Physicians Reveal Top Business Challenges, Cite Technology Concerns in New Survey | Healthcare Informatics Magazine | Health IT | Information Technology Skip to content Skip to navigation

Physicians Reveal Top Business Challenges, Cite Technology Concerns in New Survey

July 24, 2013
by Rajiv Leventhal
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Physicians in the U.S. have cited managing shifting reimbursement models with payers (91 percent), financial management (90 percent), and spending time with patients (88 percent) as the top three business challenges, according to a new survey from Wolters Kluwer Health, a global information services company.

When asked specifically about impacts of the Affordable Care Act, 84 percent cited this as either very or somewhat challenging for their practice. Seven out of 10 physicians (67 percent) say the Affordable Care Act is a top contributor to rising healthcare costs.

Findings come from the Wolters Kluwer Health 2013 Physician Outlook Survey of more than 300 practicing physicians in the fields of primary care, family medicine and internal medicine.

More than half of physicians agreed that progress is being made in leveraging health information technology to ensure patient safety and improve patient care. Fifty-one percent also cited progress in leveraging electronic medical records (EMRs) to advance evidence-based medicine. However, a majority of physicians believe that little to no progress has been made with HIT in the areas of ensuring ease of use (56 percent), improving patient relationships (61 percent), and increasing efficiency/saving time (66 percent).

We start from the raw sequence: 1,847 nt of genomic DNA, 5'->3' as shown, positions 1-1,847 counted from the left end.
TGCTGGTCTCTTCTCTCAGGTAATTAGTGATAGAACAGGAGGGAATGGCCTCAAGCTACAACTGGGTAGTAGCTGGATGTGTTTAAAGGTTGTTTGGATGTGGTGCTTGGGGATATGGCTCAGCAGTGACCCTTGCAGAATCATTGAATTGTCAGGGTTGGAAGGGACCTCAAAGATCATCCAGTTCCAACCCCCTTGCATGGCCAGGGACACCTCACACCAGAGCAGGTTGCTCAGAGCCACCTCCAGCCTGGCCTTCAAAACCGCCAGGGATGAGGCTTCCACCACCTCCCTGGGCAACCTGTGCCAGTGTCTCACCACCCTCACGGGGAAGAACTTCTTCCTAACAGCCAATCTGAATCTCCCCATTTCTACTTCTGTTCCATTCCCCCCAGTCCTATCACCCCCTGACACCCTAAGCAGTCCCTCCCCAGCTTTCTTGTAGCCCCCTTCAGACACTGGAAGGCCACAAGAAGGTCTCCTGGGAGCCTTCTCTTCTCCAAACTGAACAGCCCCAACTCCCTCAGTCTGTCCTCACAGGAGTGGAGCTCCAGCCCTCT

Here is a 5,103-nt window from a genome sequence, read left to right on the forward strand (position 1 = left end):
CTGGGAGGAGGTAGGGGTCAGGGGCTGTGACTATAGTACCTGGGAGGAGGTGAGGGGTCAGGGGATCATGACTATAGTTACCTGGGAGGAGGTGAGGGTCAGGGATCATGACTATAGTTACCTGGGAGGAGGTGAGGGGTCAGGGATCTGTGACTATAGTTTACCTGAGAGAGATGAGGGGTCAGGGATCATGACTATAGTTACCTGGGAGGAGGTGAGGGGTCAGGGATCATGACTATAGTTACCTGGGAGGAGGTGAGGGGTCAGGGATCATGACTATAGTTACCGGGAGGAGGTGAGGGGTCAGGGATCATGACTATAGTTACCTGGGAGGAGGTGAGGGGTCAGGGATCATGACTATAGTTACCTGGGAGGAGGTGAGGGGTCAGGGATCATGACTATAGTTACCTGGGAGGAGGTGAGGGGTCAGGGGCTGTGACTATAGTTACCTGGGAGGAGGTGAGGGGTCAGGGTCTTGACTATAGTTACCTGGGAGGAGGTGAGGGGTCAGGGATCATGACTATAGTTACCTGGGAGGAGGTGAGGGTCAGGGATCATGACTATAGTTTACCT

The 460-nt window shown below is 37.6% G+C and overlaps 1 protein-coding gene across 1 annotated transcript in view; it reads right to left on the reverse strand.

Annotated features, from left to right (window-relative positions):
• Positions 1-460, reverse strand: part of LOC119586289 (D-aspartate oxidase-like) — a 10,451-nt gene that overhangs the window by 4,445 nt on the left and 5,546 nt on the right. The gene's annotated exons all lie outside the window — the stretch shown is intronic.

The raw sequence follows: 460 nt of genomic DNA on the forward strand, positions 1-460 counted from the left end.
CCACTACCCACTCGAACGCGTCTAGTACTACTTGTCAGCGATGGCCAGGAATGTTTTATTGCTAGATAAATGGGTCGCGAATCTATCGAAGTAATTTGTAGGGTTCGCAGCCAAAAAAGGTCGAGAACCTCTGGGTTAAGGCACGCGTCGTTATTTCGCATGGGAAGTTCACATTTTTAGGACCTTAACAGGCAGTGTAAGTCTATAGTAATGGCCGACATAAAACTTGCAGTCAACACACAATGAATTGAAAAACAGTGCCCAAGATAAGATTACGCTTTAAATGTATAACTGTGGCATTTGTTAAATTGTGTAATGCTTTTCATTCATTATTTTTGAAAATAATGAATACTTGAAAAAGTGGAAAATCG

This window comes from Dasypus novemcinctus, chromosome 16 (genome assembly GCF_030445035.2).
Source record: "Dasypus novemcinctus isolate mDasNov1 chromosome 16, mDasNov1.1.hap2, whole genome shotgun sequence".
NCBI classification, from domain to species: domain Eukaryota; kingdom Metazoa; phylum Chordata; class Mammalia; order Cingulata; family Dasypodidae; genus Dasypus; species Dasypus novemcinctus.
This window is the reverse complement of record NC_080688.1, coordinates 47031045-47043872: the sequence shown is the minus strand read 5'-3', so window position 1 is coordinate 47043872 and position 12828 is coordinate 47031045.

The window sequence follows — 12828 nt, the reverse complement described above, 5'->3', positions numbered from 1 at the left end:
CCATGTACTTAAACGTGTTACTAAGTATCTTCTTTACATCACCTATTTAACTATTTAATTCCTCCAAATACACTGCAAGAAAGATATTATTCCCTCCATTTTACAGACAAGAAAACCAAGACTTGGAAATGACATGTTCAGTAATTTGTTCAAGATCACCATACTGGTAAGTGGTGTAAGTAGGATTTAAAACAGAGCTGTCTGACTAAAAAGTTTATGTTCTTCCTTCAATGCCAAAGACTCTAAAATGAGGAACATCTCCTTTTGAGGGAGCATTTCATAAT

When asked about their top focus areas for the next three to five years, physicians cited increasing their practice's efficiency (48 percent), exploring different business models such as mergers, becoming part of a hospital system or patient-centered medical homes (34 percent), and adopting technology to improve clinical decision making or support evidence-based decision making (31 percent).

Physicians were also asked about likelihood to leave their current practice in the next one to two years. Findings show that 34 percent said they are very or somewhat likely to leave. The top reason is that it is hard to make their practice profitable, as cited by 29 percent of physicians. Another 15 percent say the field is no longer rewarding.

"Physicians are facing increasing pressure to create efficiencies across their practices and drive down costs while at the same time demonstrating improved outcomes for patients," Sean Benson, vice president of innovation, clinical solutions, Wolters Kluwer Health, said in a statement. "To derive true benefits from HIT and EMR systems, physician offices and health systems must integrate clinical decision support into the workflow to enable improved decision-making at the point of care with patients."

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